Survey Reveals GCSE Students Want Good Salary Over Career Helping Others

About The Authors

27th August 2013 16:19 - Education

A survey of almost 300 GCSE students, by KPMG, a professional services firm – revealed that two thirds (66%) put earning a good salary as their top post-school priority, while just over three tenths (35%) said they wanted to go into a career helping others.

In addition, the survey found that just over one in four (27%) wanted to set up their own company – as opposed to having their future in the hands of someone else.

Respondents did not believe, either, that it was necessary to get on with their bosses – with just over a third (35%) saying it mattered – whereas three quarters (75%) thought it essential to get on well with their fellow employees.

Today’s school leavers also do not want to work long hours to secure their rewards, well over half (62%) said they would only pick a career which gave them a good work-life balance.

Incidentally, GCSE students did not share the same belief as employers – that numerical and analytical skills are essential in an employee. Instead, respondents felt that communication skills (44%) and creativity (23%) were of more importance.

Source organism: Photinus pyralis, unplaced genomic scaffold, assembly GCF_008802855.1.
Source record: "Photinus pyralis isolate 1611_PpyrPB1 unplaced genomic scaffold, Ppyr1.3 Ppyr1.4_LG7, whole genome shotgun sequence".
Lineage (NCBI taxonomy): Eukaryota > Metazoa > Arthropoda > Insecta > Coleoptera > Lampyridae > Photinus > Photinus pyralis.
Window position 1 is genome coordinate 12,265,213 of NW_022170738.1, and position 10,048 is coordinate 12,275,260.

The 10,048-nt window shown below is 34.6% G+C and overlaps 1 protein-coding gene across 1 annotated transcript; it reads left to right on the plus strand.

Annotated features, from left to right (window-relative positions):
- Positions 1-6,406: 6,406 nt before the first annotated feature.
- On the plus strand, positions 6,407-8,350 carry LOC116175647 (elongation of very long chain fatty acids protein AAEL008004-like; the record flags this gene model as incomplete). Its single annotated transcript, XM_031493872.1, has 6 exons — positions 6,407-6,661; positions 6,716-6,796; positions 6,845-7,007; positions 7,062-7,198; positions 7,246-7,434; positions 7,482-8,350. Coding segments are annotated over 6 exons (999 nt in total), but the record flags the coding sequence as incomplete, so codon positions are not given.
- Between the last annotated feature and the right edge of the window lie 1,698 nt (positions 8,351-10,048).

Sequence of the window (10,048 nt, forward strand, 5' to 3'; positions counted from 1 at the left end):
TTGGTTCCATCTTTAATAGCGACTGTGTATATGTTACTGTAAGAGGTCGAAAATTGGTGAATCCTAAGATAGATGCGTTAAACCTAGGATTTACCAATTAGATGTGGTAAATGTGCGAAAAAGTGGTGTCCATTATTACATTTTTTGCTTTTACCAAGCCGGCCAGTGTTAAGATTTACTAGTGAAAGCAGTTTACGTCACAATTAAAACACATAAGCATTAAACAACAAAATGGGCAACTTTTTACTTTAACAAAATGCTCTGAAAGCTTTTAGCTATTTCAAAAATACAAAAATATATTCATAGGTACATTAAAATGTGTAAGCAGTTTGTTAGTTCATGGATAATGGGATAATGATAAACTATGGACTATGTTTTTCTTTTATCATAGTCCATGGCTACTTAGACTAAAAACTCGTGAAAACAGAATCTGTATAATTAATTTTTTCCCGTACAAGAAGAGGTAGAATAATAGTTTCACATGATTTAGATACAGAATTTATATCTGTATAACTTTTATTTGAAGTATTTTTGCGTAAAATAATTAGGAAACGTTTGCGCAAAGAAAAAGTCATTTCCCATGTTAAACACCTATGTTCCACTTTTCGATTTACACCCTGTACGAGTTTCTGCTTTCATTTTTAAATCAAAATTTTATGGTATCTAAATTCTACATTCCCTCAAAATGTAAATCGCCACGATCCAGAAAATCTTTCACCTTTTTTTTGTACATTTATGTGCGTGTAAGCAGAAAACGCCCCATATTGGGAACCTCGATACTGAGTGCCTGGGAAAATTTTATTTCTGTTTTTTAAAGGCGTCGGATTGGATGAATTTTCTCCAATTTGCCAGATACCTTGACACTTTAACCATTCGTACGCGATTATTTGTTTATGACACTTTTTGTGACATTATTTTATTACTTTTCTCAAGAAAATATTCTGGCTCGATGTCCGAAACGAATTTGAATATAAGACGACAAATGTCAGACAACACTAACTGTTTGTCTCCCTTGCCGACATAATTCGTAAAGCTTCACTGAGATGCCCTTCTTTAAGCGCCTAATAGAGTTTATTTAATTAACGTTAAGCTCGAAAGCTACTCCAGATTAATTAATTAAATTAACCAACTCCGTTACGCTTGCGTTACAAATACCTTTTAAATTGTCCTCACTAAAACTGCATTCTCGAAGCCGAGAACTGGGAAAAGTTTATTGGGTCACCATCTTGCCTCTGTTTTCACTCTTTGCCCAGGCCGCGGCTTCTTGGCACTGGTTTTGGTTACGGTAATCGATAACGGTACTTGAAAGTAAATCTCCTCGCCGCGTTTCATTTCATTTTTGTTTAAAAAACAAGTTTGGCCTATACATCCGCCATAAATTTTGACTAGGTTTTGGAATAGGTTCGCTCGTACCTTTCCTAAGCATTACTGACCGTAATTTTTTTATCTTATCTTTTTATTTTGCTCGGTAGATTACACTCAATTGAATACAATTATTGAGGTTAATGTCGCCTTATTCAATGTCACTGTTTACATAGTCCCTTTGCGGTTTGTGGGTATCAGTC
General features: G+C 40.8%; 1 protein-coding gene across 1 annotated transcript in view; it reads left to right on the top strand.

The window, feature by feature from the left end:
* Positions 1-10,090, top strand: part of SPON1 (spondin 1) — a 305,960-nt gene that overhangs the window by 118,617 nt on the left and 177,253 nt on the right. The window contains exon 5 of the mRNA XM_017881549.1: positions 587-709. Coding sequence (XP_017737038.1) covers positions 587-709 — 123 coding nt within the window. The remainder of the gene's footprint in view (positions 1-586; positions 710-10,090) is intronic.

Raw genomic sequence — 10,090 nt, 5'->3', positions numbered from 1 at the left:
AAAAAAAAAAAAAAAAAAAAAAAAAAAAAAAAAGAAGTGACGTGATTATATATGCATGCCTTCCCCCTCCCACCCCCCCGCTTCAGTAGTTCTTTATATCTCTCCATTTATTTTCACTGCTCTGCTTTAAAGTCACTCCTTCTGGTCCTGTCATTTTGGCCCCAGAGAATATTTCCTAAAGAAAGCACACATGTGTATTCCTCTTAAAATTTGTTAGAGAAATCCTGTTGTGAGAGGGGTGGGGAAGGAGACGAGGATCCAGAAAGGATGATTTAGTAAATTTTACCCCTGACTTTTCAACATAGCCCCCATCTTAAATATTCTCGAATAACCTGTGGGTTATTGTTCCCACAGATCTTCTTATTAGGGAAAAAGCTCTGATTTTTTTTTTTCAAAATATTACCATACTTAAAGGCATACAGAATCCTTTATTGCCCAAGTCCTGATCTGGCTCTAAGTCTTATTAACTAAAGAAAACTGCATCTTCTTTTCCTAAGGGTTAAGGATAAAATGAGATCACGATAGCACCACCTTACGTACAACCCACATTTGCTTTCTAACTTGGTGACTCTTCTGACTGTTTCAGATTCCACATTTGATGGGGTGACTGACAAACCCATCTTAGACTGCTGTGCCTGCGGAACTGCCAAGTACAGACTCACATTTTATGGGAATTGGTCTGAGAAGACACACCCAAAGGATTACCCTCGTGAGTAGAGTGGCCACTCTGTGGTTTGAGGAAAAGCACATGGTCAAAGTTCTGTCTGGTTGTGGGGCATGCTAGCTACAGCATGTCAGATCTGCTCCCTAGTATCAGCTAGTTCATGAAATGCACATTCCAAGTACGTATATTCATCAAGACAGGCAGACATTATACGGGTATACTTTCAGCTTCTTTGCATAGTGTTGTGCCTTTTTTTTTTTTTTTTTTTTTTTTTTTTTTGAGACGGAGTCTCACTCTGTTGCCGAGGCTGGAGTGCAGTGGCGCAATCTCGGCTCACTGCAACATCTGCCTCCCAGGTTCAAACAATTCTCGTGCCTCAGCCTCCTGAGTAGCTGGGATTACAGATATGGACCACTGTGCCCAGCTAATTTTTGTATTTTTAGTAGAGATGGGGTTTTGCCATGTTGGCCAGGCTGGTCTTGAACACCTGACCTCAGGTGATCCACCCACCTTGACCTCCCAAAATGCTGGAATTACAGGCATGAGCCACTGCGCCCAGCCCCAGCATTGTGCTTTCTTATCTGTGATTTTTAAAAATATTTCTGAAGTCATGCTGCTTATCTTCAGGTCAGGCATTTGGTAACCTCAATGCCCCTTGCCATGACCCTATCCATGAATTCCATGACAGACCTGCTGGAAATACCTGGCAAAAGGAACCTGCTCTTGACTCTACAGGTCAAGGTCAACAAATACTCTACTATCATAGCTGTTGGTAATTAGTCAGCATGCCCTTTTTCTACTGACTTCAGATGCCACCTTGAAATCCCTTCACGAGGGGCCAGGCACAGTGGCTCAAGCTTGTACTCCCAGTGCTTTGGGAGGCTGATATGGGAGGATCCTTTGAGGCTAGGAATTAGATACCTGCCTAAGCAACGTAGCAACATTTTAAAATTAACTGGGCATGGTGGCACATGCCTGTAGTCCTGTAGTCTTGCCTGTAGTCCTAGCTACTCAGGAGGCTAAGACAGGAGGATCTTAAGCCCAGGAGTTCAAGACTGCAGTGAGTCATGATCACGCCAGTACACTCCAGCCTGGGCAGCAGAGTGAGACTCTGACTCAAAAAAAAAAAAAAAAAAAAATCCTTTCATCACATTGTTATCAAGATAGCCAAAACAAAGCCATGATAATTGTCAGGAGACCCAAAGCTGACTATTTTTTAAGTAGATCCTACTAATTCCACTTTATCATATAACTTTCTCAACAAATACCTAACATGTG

Furthermore, they also predicted the death of the email within the next thirty years with video messaging taking over from it – over three fifths (62%) believed the importance of services such as Skype would continue to grow.

Meanwhile, in a separate study of almost 1,800 GCSE students, a third believed they were being “pushed” into going on to take A-Levels and then to university – rather than being offered advice about vocational routes or apprenticeships.

Sarah Clover, Communication Director for the site, said:

“One thing has become clear from this research and that is that schools and colleges alike are failing young people when it comes to careers advice that doesn’t revolve around further education and going to university.”

Sign up for free insights from your sector…

Antispam code: 4275

Support Us..

We hope that you have found this article useful. This section is freely available for all to use. Please help support it by liking us or following us on our social media platforms:

Share this article..

For updated Education insights please follow us on @DJS_Education or use our RSS feed

Other Education Research Findings

Other Latest Market Research Insights

© DJS Research 2019